Now the plot thickens in the Pac-12. No more directional schools on the schedule, as the league revs up with five conference matchups this week.
Saturday’s epicenter is Seattle, where possibly 130,000 will see the best college “doubleheader” ever in the city, with Arizona at Washington at 4 p.m. and Washington State and Stanford dueling at 7 p.m. at CenturyLink Field.
What we learned
Football is thriving in the state — at least in September. Operative Husky stat: 629 yards of total offense per game. Operative Cougar stat: In the first third of the season, WSU hasn’t allowed a touchdown in the second half.
- Expect traffic delays when Obama visits Seattle Friday afternoon
- Win over USC puts UW’s coaching upgrade (Chris Petersen over Steve Sarkisian) on full display
- Huskies upset USC 17-12 and beat Steve Sarkisian, their former coach
- Lloyd McClendon will not return as Mariners' manager
- Even in death, 'Up' house owner Edith Macefield remains a mystery
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Arizona State still can’t stop the big boys. It would be wrong to dismiss the strides ASU has made in two seasons of the Todd Graham regime, especially in curbing penalties. But the Sun Devils, in falling behind 39-7 to Stanford on Saturday, revisited a pattern of 2012 — the inability to hang with elite teams.
ASU, in its 8-5 season last year, didn’t beat an FBS team with a winning record until the season finale against Arizona. And in a four-game losing streak to top-shelf teams, it surrendered 162 points.
One concern in 2013: The Sun Devils, second in the nation in sacks last year, have only three.
Utah needs Brigham Young to join the Pac-12. The Utes have no trouble beating the Cougars; they’ve done it four consecutive times. It’s Pac-12 squads that give them trouble.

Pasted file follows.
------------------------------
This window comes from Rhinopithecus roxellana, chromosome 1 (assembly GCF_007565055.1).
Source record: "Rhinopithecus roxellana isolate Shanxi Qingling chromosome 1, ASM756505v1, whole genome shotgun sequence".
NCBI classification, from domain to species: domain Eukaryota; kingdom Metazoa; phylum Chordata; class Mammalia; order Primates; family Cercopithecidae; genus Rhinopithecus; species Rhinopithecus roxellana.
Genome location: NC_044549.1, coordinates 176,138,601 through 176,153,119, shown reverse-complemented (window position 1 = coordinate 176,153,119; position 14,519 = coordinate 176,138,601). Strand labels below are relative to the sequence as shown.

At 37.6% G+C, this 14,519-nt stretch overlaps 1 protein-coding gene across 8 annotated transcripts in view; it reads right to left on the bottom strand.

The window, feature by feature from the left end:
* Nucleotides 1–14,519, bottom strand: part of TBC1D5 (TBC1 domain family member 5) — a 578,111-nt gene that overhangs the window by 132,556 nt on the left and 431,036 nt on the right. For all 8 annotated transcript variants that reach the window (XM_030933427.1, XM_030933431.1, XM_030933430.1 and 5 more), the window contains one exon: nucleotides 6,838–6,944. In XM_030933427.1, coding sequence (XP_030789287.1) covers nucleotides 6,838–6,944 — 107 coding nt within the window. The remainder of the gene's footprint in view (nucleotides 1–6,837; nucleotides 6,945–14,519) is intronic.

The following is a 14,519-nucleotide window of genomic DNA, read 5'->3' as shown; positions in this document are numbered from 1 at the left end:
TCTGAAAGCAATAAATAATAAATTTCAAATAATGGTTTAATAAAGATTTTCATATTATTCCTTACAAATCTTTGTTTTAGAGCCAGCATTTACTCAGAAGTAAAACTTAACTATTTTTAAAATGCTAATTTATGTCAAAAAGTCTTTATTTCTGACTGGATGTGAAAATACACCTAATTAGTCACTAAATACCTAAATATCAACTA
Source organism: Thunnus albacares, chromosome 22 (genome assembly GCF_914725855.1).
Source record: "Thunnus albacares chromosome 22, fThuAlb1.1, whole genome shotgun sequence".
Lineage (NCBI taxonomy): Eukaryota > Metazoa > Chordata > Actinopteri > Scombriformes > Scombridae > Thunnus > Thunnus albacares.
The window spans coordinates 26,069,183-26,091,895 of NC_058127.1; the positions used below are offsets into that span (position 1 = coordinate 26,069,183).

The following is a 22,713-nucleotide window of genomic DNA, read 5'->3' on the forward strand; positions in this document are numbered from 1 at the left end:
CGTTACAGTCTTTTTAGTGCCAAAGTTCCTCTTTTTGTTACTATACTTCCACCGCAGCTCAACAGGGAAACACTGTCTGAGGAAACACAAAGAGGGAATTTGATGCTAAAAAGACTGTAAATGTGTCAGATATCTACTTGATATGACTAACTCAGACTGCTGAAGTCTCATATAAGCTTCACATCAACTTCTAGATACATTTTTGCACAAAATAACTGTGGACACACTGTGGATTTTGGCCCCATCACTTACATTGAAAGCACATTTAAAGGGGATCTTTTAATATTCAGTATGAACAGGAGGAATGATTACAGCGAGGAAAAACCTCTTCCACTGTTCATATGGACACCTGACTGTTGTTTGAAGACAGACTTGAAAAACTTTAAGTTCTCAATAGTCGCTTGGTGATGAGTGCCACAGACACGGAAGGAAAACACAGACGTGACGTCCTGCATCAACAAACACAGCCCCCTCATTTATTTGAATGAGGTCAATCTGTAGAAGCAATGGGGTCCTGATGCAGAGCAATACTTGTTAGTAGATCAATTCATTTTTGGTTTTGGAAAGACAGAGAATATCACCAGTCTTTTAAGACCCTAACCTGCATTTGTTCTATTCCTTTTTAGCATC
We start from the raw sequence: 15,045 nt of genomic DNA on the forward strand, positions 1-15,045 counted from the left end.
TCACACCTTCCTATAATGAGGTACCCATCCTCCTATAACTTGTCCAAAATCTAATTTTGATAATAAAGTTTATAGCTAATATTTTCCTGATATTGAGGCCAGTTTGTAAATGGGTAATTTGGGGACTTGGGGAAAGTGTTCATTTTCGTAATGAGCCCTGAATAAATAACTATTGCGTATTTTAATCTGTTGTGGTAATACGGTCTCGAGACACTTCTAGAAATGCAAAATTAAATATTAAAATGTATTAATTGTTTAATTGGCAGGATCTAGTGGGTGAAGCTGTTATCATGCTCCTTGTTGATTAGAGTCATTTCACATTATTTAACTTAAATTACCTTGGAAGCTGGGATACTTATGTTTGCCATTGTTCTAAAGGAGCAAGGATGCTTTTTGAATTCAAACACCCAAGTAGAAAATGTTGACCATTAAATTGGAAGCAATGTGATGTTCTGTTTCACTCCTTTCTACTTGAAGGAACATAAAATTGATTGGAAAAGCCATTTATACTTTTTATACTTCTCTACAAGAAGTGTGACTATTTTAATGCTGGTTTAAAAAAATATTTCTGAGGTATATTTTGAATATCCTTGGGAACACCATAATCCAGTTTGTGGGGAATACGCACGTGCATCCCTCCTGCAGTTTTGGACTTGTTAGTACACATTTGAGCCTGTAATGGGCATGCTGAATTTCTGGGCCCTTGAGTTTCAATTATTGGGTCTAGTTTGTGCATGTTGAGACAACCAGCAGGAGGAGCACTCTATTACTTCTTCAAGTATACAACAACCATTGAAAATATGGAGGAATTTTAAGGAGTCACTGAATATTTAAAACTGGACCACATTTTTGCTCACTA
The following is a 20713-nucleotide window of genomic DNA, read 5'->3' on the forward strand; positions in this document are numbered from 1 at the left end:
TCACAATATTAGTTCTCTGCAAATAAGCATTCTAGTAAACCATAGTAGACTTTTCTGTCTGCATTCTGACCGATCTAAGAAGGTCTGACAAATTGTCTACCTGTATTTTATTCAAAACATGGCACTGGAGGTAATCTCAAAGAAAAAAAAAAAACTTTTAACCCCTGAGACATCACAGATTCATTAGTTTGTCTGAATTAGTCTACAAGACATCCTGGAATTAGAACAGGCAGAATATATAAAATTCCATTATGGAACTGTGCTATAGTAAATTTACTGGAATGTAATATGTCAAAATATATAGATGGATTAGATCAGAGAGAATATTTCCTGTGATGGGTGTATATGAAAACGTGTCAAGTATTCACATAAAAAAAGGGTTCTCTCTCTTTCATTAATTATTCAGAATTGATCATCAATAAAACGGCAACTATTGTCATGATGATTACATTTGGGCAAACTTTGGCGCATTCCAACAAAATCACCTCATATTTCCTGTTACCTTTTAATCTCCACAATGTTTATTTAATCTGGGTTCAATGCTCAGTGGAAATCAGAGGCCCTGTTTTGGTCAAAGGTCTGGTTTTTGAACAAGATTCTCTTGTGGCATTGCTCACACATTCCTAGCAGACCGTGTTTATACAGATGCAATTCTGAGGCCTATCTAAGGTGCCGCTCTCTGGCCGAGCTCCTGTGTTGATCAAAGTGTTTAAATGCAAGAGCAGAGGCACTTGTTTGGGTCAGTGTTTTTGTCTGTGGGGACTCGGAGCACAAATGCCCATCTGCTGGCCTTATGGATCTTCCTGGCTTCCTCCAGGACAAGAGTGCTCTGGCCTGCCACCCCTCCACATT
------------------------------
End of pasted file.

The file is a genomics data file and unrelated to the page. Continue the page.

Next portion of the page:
Wrote Brad Rock in the Deseret News in Salt Lake City, “Kyle Whittingham, who agonized to the 11th hour deciding which of the two schools to coach, is now 6-3 against (BYU’s) Bronco Mendenhall, who against his nemesis looks increasingly like someone’s second choice. In the era of BYU’s independence, the game means more to BYU than Utah . So how come the Utes play like it’s the only game on their schedule?”
Oregon State might have saved its season. OSU was on the brink of losing a second nonleague game, trailing by 13 points in the fourth quarter at winless San Diego State. Then it survived on Steven Nelson’s interception return for a score in the final three minutes. It’s a lot easier to get to bowl eligibility from 3-1 than 2-2.
“There’s a lot to be concerned about,” said Mike Riley, the OSU coach, summarizing aptly, “but frankly, I’m going to be concerned tomorrow.”
USC needs to get back to league play. True, the conference opener was a thudding loss to Washington State two weeks ago. But the nonleague schedule, including Utah State, has induced yawns in Los Angeles.
“At kickoff,” wrote Bill Plaschke in the Los Angeles Times, “the Coliseum was about half-full with a crowd that was barely awake. During the game, there were scattered boos, a few strong cheers and mostly shrugs.”
On the field, Marqise Lee has a solitary touchdown catch. He had six at this time a year ago.
The good stuff’s in our town, although USC has a key date in Tempe that will pin a second league defeat on the loser before the calendar turns to October.
Bud Withers: 206-464-8281 or email@example.com